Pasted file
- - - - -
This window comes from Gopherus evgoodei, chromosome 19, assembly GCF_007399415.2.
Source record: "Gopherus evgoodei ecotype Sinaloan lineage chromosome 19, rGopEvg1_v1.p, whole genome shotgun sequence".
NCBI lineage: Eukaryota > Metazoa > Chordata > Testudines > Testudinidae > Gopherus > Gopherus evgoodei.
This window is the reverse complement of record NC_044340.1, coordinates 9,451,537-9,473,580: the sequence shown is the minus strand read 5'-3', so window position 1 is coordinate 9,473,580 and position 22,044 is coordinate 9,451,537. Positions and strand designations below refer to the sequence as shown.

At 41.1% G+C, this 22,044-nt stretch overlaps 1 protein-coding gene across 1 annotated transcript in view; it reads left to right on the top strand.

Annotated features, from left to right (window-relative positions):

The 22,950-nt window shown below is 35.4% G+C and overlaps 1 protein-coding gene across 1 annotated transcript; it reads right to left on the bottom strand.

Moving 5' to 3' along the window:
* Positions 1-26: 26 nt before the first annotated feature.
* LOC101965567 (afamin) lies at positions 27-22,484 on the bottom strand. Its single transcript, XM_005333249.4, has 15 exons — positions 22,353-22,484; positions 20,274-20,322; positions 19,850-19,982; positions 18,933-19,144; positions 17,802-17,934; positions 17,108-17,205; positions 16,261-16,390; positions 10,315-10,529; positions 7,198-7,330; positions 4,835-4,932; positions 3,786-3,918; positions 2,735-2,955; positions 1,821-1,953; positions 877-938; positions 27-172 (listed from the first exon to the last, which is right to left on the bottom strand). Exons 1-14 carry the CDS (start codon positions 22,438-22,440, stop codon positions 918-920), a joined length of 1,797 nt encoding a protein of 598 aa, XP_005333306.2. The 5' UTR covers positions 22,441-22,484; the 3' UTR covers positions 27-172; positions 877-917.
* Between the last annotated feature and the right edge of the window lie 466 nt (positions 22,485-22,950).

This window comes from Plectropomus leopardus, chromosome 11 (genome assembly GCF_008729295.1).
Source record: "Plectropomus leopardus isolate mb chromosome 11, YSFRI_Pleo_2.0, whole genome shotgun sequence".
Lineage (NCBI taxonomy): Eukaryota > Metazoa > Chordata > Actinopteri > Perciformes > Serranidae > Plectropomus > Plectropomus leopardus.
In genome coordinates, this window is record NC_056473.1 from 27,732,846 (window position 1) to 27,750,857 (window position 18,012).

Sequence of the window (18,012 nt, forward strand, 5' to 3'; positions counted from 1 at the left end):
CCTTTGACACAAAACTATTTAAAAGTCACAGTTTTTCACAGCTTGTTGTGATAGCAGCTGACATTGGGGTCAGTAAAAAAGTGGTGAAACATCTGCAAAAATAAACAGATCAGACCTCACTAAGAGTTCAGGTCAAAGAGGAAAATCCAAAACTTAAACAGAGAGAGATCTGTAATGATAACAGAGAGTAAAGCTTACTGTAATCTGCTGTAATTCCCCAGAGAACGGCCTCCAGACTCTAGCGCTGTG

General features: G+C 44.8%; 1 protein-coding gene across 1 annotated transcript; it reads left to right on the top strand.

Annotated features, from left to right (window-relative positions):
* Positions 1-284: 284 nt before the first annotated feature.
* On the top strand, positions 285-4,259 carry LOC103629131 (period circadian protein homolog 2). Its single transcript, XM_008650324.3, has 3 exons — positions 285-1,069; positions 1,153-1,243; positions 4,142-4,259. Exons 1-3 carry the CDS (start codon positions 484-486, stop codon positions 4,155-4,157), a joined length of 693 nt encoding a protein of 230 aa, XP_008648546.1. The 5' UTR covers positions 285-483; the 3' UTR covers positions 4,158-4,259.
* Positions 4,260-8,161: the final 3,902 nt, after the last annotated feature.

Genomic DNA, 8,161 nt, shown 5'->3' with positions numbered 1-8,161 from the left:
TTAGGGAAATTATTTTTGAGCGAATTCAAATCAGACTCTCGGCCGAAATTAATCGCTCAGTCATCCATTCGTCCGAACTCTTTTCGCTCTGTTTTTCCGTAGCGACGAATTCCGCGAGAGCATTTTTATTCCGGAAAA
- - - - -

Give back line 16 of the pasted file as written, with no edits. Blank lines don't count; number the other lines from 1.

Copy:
Sequence of the window (18,012 nt, forward strand, 5' to 3'; positions counted from 1 at the left end):